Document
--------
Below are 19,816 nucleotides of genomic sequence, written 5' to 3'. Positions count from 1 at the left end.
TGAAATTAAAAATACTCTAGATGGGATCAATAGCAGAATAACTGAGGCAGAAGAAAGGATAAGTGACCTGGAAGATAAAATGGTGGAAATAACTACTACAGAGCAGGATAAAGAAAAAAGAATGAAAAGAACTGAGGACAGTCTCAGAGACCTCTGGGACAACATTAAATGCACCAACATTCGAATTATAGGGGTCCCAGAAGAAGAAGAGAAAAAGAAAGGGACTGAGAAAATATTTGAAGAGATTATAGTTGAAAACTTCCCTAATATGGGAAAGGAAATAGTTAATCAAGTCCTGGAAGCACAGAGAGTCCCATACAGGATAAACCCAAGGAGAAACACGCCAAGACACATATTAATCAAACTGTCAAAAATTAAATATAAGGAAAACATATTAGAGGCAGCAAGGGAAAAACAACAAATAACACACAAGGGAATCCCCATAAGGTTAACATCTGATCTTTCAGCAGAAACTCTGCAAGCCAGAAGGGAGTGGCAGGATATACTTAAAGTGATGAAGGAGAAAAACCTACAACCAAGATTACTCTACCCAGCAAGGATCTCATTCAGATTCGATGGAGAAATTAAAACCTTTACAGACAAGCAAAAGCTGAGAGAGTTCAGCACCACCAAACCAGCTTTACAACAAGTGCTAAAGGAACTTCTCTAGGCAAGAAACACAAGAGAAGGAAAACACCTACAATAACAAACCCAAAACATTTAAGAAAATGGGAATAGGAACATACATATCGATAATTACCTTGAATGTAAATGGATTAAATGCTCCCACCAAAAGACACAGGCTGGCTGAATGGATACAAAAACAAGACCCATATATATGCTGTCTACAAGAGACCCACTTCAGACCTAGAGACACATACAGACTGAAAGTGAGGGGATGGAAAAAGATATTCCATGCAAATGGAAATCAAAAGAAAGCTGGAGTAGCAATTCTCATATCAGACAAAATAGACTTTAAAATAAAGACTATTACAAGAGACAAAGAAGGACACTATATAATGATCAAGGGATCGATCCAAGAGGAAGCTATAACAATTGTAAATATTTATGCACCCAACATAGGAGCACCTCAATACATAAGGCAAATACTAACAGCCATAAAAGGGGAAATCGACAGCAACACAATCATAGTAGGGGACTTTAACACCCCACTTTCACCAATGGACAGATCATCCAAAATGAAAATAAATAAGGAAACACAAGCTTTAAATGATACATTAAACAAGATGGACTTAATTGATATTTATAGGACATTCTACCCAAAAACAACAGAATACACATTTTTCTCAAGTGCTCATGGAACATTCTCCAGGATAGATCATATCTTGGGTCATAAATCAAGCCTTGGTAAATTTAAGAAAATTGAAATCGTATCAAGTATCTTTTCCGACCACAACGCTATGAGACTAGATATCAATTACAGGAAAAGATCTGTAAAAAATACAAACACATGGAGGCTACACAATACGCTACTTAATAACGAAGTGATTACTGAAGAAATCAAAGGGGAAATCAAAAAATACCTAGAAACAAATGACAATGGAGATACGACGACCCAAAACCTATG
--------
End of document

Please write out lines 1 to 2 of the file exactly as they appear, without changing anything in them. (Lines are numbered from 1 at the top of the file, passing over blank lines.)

Below are 19,816 nucleotides of genomic sequence, written 5' to 3'. Positions count from 1 at the left end.
TGAAATTAAAAATACTCTAGATGGGATCAATAGCAGAATAACTGAGGCAGAAGAAAGGATAAGTGACCTGGAAGATAAAATGGTGGAAATAACTACTACAGAGCAGGATAAAGAAAAAAGAATGAAAAGAACTGAGGACAGTCTCAGAGACCTCTGGGACAACATTAAATGCACCAACATTCGAATTATAGGGGTCCCAGAAGAAGAAGAGAAAAAGAAAGGGACTGAGAAAATATTTGAAGAGATTATAGTTGAAAACTTCCCTAATATGGGAAAGGAAATAGTTAATCAAGTCCTGGAAGCACAGAGAGTCCCATACAGGATAAACCCAAGGAGAAACACGCCAAGACACATATTAATCAAACTGTCAAAAATTAAATATAAGGAAAACATATTAGAGGCAGCAAGGGAAAAACAACAAATAACACACAAGGGAATCCCCATAAGGTTAACATCTGATCTTTCAGCAGAAACTCTGCAAGCCAGAAGGGAGTGGCAGGATATACTTAAAGTGATGAAGGAGAAAAACCTACAACCAAGATTACTCTACCCAGCAAGGATCTCATTCAGATTCGATGGAGAAATTAAAACCTTTACAGACAAGCAAAAGCTGAGAGAGTTCAGCACCACCAAACCAGCTTTACAACAAGTGCTAAAGGAACTTCTCTAGGCAAGAAACACAAGAGAAGGAAAACACCTACAATAACAAACCCAAAACATTTAAGAAAATGGGAATAGGAACATACATATCGATAATTACCTTGAATGTAAATGGATTAAATGCTCCCACCAAAAGACACAGGCTGGCTGAATGGATACAAAAACAAGACCCATATATATGCTGTCTACAAGAGACCCACTTCAGACCTAGAGACACATACAGACTGAAAGTGAGGGGATGGAAAAAGATATTCCATGCAAATGGAAATCAAAAGAAAGCTGGAGTAGCAATTCTCATATCAGACAAAATAGACTTTAAAATAAAGACTATTACAAGAGACAAAGAAGGACACTATATAATGATCAAGGGATCGATCCAAGAGGAAGCTATAACAATTGTAAATATTTATGCACCCAACATAGGAGCACCTCAATACATAAGGCAAATACTAACAGCCATAAAAGGGGAAATCGACAGCAACACAATCATAGTAGGGGACTTTAACACCCCACTTTCACCAATGGACAGATCATCCAAAATGAAAATAAATAAGGAAACACAAGCTTTAAATGATACATTAAACAAGATGGACTTAATTGATATTTATAGGACATTCTACCCAAAAACAACAGAATACACATTTTTCTCAAGTGCTCATGGAACATTCTCCAGGATAGATCATATCTTGGGTCATAAATCAAGCCTTGGTAAATTTAAGAAAATTGAAATCGTATCAAGTATCTTTTCCGACCACAACGCTATGAGACTAGATATCAATTACAGGAAAAGATCTGTAAAAAATACAAACACATGGAGGCTACACAATACGCTACTTAATAACGAAGTGATTACTGAAGAAATCAAAGGGGAAATCAAAAAATACCTAGAAACAAATGACAATGGAGATACGACGACCCAAAACCTATG